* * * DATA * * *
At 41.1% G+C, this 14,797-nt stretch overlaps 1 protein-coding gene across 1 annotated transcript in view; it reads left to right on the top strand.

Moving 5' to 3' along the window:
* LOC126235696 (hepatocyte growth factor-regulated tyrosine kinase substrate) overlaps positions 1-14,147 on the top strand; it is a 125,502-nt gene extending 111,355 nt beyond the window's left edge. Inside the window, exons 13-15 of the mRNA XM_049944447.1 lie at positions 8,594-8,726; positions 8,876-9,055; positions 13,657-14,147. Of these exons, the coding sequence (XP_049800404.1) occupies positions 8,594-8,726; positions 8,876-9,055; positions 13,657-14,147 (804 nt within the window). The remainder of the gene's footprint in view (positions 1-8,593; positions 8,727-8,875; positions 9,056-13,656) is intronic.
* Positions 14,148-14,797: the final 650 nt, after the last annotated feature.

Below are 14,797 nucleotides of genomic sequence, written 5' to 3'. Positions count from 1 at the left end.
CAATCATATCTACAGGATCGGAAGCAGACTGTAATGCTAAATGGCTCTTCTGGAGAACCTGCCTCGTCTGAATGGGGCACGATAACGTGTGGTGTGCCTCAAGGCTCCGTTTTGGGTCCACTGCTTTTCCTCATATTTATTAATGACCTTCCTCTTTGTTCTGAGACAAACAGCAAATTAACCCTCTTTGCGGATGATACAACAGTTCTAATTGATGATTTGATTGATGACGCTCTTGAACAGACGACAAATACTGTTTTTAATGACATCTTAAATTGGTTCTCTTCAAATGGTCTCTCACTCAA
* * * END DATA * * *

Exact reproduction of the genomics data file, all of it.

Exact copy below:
At 41.1% G+C, this 14,797-nt stretch overlaps 1 protein-coding gene across 1 annotated transcript in view; it reads left to right on the top strand.

Moving 5' to 3' along the window:
* LOC126235696 (hepatocyte growth factor-regulated tyrosine kinase substrate) overlaps positions 1-14,147 on the top strand; it is a 125,502-nt gene extending 111,355 nt beyond the window's left edge. Inside the window, exons 13-15 of the mRNA XM_049944447.1 lie at positions 8,594-8,726; positions 8,876-9,055; positions 13,657-14,147. Of these exons, the coding sequence (XP_049800404.1) occupies positions 8,594-8,726; positions 8,876-9,055; positions 13,657-14,147 (804 nt within the window). The remainder of the gene's footprint in view (positions 1-8,593; positions 8,727-8,875; positions 9,056-13,656) is intronic.
* Positions 14,148-14,797: the final 650 nt, after the last annotated feature.

Below are 14,797 nucleotides of genomic sequence, written 5' to 3'. Positions count from 1 at the left end.
CAATCATATCTACAGGATCGGAAGCAGACTGTAATGCTAAATGGCTCTTCTGGAGAACCTGCCTCGTCTGAATGGGGCACGATAACGTGTGGTGTGCCTCAAGGCTCCGTTTTGGGTCCACTGCTTTTCCTCATATTTATTAATGACCTTCCTCTTTGTTCTGAGACAAACAGCAAATTAACCCTCTTTGCGGATGATACAACAGTTCTAATTGATGATTTGATTGATGACGCTCTTGAACAGACGACAAATACTGTTTTTAATGACATCTTAAATTGGTTCTCTTCAAATGGTCTCTCACTCAA